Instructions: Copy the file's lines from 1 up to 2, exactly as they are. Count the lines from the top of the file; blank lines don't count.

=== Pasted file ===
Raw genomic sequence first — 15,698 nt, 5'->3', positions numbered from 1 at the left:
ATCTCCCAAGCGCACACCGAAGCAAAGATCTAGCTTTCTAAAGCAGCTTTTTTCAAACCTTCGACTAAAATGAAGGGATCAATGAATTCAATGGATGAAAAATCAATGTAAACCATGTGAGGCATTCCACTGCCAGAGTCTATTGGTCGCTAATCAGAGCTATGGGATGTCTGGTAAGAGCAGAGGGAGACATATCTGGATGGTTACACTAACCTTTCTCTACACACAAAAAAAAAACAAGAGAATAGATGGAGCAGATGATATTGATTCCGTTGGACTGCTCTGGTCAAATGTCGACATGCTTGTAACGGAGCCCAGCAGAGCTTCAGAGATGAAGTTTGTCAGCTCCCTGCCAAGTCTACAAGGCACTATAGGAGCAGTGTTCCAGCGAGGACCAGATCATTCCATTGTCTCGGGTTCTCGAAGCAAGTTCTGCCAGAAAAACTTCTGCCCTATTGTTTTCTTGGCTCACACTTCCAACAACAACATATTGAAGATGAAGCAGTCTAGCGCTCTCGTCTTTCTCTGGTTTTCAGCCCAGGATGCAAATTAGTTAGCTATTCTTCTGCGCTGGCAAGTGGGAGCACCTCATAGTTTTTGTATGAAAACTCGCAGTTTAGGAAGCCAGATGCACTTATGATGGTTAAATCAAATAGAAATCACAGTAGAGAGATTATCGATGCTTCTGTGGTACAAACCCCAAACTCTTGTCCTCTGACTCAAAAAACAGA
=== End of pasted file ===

Raw genomic sequence first — 15,698 nt, 5'->3', positions numbered from 1 at the left:
ATCTCCCAAGCGCACACCGAAGCAAAGATCTAGCTTTCTAAAGCAGCTTTTTTCAAACCTTCGACTAAAATGAAGGGATCAATGAATTCAATGGATGAAAAATCAATGTAAACCATGTGAGGCATTCCACTGCCAGAGTCTATTGGTCGCTAATCAGAGCTATGGGATGTCTGGTAAGAGCAGAGGGAGACATATCTGGATGGTTACACTAACCTTTCTCTACACACAAAAAAAAAACAAGAGAATAGATGGAGCAGATGATATTGATTCCGTTGGACTGCTCTGGTCAAATGTCGACATGCTTGTAACGGAGCCCAGCAGAGCTTCAGAGATGAAGTTTGTCAGCTCCCTGCCAAGTCTACAAGGCACTATAGGAGCAGTGTTCCAGCGAGGACCAGATCATTCCATTGTCTCGGGTTCTCGAAGCAAGTTCTGCCAGAAAAACTTCTGCCCTATTGTTTTCTTGGCTCACACTTCCAACAACAACATATTGAAGATGAAGCAGTCTAGCGCTCTCGTCTTTCTCTGGTTTTCAGCCCAGGATGCAAATTAGTTAGCTATTCTTCTGCGCTGGCAAGTGGGAGCACCTCATAGTTTTTGTATGAAAACTCGCAGTTTAGGAAGCCAGATGCACTTATGATGGTTAAATCAAATAGAAATCACAGTAGAGAGATTATCGATGCTTCTGTGGTACAAACCCCAAACTCTTGTCCTCTGACTCAAAAAACAGA